Cleaning industry looks beyond current economy
Mar 1, 2008 12:00 PM, By Charles E Wilson
Recent reports indicate that the overall US economy has slowed to barely a crawl. Fourth quarter 2007 gross domestic product grew by just 0.6%. Economists are forecasting that the economy will grow at a dismal 0.4% pace during the first quarter of 2008.
This being a presidential election year, we've gotten a liberal dose of economic hand wringing and scare mongering from the politicians. That said, it does not appear that the United States has entered a recession yet. Economic growth certainly has slowed, and the economy is struggling. But growth has not completely stopped.
Moreover, there are some signs that we could be turning the corner on the downturn. Truck freight volumes appear to have picked up. In addition, the American Trucking Associations reported that its truck tonnage index increased 2.4% in January 2008. Increases also were posted in the last two months of 2007.
Closer to home, the tank truck industry appears to be weathering the economic storms. Fleet executives tell us they are keeping their trucks relatively busy, and they are finding some new business. Some fleets certainly are struggling, but it's not across the board.
Among the fleets doing well are those that are involved in international shipments. This includes transload operators and carriers that offer tank container drayage.
On the chemical and foodgrade sides, the tank cleaning sector may provide one of the best indicators of the overall health of the tank truck industry. The economy and how it is affecting the tank truck industry certainly will be a topic of discussion during the National Tank Truck Carriers' annual tank cleaning seminar March 31-April 1 in San Antonio, Texas. Also on the agenda: Foodgrade cleaning research update, environmental regulation report, the latest on the Environmental Protection Agency's effluent guidelines, fall protection panel, legal developments concerning Superfund, proper spinner maintenance, and strategies for cleaning FRP tanks.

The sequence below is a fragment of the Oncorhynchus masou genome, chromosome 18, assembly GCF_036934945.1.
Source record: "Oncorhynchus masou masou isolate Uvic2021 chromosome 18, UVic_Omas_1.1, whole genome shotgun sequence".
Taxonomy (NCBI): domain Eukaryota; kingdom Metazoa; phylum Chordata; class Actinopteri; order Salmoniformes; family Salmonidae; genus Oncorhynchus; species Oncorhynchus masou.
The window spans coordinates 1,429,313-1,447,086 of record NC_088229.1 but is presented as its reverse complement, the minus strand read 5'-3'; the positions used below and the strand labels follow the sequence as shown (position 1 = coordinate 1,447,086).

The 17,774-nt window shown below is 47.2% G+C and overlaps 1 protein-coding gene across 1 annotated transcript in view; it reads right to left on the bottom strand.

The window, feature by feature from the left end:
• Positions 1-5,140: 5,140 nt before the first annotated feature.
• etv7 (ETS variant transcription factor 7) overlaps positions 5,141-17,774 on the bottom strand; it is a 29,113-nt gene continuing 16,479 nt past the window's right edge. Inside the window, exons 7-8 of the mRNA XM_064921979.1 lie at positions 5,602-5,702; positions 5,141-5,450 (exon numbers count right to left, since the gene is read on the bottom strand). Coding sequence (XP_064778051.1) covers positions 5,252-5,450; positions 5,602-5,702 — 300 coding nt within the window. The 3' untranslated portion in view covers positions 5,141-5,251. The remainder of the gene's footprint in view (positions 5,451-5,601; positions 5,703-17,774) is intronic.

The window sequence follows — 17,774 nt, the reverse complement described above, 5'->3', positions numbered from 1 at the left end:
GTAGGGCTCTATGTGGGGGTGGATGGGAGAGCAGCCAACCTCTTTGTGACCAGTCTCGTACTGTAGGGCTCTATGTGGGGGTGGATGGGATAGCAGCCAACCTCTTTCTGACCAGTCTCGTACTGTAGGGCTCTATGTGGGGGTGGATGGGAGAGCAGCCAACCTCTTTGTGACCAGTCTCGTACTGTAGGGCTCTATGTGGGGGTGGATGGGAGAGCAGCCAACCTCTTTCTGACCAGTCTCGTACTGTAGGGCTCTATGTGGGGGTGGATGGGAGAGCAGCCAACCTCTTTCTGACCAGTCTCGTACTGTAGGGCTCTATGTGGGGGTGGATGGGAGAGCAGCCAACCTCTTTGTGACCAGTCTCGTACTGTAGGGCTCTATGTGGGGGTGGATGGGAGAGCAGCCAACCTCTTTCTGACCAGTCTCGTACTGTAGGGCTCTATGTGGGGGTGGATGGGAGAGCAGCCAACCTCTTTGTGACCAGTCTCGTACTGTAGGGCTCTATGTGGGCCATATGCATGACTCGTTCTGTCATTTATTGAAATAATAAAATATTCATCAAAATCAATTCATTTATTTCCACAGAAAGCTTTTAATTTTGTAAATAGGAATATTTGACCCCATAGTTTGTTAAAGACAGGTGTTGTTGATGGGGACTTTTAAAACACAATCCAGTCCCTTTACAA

While gathering stories for this month's tank cleaning issue, we visited several wash racks and talked with managers at many more. They report that cleaning volumes are off somewhat but their racks are staying busy.
Even with the threat of a recession, new wash racks are being built and are opening this year. The owners say they think the future looks very promising despite the current challenges.
A number of wash rack operators launched extensive renovation projects over the past year. Two facility upgrade programs are profiled in this March issue. In the cover story, National Tank Services managers describe improvements underway at their flagship location and ongoing upgrades planned for other facilities throughout their US network.
A second feature details the aggressive renovation project taken on by the management team at Tank Trailer Cleaning Inc in East St Louis, Illinois. Over a four-month period during the second half of 2007, workers virtually gutted and rebuilt the chemical and foodgrade wash racks at the facility. It was an impressive achievement.
Clearly, the tank cleaning sector may face more economic turmoil in the coming months. However, many of the companies that make up the sector have shown that they are meeting the challenges head on and are wisely preparing for the future.
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